A few months ago I took my five-year-old son, Henry, clamming in Hallocks Bay for the first time. The water ran clear and cool in the shallows as we waded out beyond the prickly cordgrass and the mussels that hold the bank. I lowered the scratch rake to the bottom and began digging, listening for the clunk a clam makes amidst the rattle of stones.
Minutes later we had a chowder. Henry reached in past the rake’s teeth and grabbed it. “We’re going to eat this one, Dad,” he told me excitedly as he wiped mud from its shell. Under a bright June sun, my eyes refocused and I caught sight of our reflections rippling below—silhouettes on the surface of the bay.
I have given a great deal of thought to how we hand down Southold and its rich heritage for the next generation to find itself reflected in these waters. There are many fine local books in our libraries. The historical societies and their exhibits are thoughtfully curated and wonderful, too. In fact, I still remember my Oysterponds Elementary School trips to the Oysterponds Historical Society. When my turn came to hold the scrimshawed sperm whale tooth, I stood transfixed, peering into the rigging of a ship that a boson long ago had scribed with needle and ink.
And yet, there is something far more powerful and enduring about our town’s “common lands” and waters. They beckon us into the deeper story of place and community. When I was Henry’s age, my father took me out of school for the opening day of scallop season. The Narrow River boat launch bustled with young families and old timers eager to get on the water with scap nets and homemade look-boxes. The day was proof enough to my young eyes that we hold these lands in common.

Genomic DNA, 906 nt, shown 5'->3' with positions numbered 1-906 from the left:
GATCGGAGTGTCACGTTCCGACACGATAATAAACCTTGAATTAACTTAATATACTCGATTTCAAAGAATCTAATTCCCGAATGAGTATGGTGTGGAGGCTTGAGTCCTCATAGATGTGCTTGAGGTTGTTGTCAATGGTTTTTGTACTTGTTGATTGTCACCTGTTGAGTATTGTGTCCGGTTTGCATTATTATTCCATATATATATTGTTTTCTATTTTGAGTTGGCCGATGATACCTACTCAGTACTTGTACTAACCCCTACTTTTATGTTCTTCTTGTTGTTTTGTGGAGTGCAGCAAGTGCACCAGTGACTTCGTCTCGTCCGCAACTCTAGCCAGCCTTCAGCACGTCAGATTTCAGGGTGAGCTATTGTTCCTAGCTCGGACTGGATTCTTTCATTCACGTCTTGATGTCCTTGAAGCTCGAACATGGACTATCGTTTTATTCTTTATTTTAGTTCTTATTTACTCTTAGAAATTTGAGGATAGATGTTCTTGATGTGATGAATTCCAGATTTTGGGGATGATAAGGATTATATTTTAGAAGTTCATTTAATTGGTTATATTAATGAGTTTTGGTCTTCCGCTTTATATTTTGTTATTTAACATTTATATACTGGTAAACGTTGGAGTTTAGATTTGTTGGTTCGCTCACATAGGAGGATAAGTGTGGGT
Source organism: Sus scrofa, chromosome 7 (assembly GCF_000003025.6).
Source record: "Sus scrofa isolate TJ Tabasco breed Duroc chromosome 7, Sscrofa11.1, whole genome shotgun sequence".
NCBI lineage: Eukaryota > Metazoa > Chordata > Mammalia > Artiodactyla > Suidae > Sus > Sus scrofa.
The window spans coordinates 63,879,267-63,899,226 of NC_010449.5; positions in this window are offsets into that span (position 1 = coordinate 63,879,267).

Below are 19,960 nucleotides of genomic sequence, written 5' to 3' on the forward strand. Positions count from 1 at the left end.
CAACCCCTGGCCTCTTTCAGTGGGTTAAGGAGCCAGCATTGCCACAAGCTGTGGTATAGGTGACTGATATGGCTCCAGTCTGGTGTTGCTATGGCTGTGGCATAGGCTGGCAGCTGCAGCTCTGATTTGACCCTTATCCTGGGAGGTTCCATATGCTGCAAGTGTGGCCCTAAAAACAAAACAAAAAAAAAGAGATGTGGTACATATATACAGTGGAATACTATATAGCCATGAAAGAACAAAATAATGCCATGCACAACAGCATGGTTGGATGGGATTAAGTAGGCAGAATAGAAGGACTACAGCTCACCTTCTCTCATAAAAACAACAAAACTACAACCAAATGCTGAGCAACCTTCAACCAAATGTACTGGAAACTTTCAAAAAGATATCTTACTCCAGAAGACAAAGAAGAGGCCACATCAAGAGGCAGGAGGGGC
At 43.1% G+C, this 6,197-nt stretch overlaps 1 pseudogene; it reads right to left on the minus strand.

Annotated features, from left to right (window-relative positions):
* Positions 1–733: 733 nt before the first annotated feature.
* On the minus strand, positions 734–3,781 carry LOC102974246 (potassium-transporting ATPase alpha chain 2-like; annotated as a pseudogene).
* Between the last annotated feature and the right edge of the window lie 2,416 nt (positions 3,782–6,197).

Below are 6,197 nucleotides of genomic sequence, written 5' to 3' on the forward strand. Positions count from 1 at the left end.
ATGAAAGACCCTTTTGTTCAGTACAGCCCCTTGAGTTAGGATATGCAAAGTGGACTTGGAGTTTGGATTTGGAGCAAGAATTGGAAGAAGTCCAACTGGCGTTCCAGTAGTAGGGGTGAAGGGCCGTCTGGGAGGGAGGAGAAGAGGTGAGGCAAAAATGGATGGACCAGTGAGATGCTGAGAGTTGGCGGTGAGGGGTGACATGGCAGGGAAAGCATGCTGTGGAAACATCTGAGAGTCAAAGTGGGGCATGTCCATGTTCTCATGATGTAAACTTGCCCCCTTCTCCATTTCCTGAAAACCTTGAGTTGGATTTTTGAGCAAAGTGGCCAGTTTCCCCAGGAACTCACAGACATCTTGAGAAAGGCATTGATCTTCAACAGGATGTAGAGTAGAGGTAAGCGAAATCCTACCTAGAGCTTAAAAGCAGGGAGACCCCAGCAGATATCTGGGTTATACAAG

Our waters and wetlands continue to unite us as Southolders. Whether you are fishing, clamming, or enjoying a sunrise, to enter the world along our shores is to move from learning about our natural and cultural heritages to experiencing them directly.
It is for the future of our common lands and the promise they hold for the next generation of Southolders that I have decided to seek public office as a candidate for Southold Town Trustee. Our Trustees play an important role in our town. They are charged with administering the codes that protect our waters and wetlands for the community today and the years to come. As your Trustee, I plan to strengthen our town’s commitment to improving water quality, ensure access to our waters, and educate so that together we can better advocate for Southold’s environmental and economic future.
In the months leading up to Election Day, November 2nd, I’ll proudly share my family history of public and community service and what qualifies me to steward our common lands. I also look forward to getting to know your story and the environmental issues you care about here in Southold. But today, I ask only that you fully enjoy our shores with friends and family and have a safe and healthy Fall.